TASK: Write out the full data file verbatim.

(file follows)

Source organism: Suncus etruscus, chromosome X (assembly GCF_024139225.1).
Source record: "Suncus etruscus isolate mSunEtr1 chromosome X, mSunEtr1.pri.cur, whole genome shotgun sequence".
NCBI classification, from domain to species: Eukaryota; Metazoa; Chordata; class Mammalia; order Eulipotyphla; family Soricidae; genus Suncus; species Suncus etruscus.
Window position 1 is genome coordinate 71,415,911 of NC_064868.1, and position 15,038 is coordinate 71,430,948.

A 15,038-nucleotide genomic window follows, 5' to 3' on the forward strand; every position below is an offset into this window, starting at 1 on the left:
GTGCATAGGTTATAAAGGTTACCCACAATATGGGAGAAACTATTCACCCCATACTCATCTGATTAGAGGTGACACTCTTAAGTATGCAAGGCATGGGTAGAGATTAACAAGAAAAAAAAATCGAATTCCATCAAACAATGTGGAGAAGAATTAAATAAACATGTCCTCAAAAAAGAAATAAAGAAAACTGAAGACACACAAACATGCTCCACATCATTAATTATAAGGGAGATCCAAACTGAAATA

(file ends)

Source organism: Suncus etruscus, chromosome X (assembly GCF_024139225.1).
Source record: "Suncus etruscus isolate mSunEtr1 chromosome X, mSunEtr1.pri.cur, whole genome shotgun sequence".
NCBI classification, from domain to species: Eukaryota; Metazoa; Chordata; class Mammalia; order Eulipotyphla; family Soricidae; genus Suncus; species Suncus etruscus.
Window position 1 is genome coordinate 71,415,911 of NC_064868.1, and position 15,038 is coordinate 71,430,948.

A 15,038-nucleotide genomic window follows, 5' to 3' on the forward strand; every position below is an offset into this window, starting at 1 on the left:
GTGCATAGGTTATAAAGGTTACCCACAATATGGGAGAAACTATTCACCCCATACTCATCTGATTAGAGGTGACACTCTTAAGTATGCAAGGCATGGGTAGAGATTAACAAGAAAAAAAAATCGAATTCCATCAAACAATGTGGAGAAGAATTAAATAAACATGTCCTCAAAAAAGAAATAAAGAAAACTGAAGACACACAAACATGCTCCACATCATTAATTATAAGGGAGATCCAAACTGAAATA